Seventh and Eighth graders auditioned for roles in the mummer’s play and a group of eighth grade girls who did not wish to be mummers but were interested in dancing formed an all-girls Morris Dance team and learned a traditional Cotswold dance to perform after the mummer’s play.
Parents and teachers helped in a wide variety of ways, from gathering props and sewing costumes to providing make-up the night of the show. The small group of students who had chosen to study wind instruments (rather than strings) learned some Christmas carols which they played before the show began, as parents were finding their seats.
I chose a variety of music for The Feast of Stephen: traditional carols like Personent Hodie, Gloucestershire Wassail and Good King Wenceslas – of course – which GKW and the page acted out and the audience was encouraged to join us in singing (I had the text printed in the program). Some less usual carols – although still traditional – were also included, such as Hush, My Babe from Kentucky or the 16th century Spanish carol Ríu, Ríu, Chíu, as well as Benjamin Britten’s A New Year Carol.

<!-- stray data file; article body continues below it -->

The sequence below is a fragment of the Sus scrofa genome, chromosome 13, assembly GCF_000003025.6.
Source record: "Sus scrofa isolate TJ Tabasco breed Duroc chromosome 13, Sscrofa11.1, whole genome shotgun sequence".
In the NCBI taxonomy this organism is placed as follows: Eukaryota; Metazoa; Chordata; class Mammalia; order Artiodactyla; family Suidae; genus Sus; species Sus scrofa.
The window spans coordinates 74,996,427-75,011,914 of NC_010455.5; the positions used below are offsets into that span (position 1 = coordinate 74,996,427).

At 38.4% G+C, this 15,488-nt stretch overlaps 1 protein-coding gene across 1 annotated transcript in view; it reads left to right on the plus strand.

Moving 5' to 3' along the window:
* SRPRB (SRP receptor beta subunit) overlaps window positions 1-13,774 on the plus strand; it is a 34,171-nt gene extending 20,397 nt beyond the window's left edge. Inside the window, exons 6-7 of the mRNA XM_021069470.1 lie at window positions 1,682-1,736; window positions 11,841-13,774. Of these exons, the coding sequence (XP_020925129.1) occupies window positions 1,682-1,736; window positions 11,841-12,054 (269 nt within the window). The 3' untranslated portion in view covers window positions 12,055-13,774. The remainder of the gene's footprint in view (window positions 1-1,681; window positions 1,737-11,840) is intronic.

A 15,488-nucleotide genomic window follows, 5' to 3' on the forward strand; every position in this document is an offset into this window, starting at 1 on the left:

The script provides dialogue to stitch the entire conceit together – mostly a lot of bad jokes and puns which I either found on the internet or made up myself.
My hope in providing all of this is not only to take a walk down memory lane in celebration of the ten year anniversary of The Feast of Stephen, but that music teachers who are interested in producing a winter’s solstice performance with their own students may find inspiration and ideas here. It would be easy enough to use the script as a template, replace songs with repertoire of your own choosing, and craft a performance that best reflects your own program.
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It’s been ten years since The Feast of Stephen. Most of the students who performed that night as children are now in college or have graduated: they’re adults now. Yet I feel sure that every one of those students remembers that night when for an hour, we created the court of Good King Wenceslas, made music together, made people laugh together.
It’s the special privilege of a performing arts teacher to have the honor and opportunity to midwife these collective events – community experiences that become landmarks of our shared past, lodged deep in the memory – experiences our students, and ourselves, will never forget.
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Preparing a School Winter Solstice Performance:
Christmas in July <– START HERE
The Feast of Stephen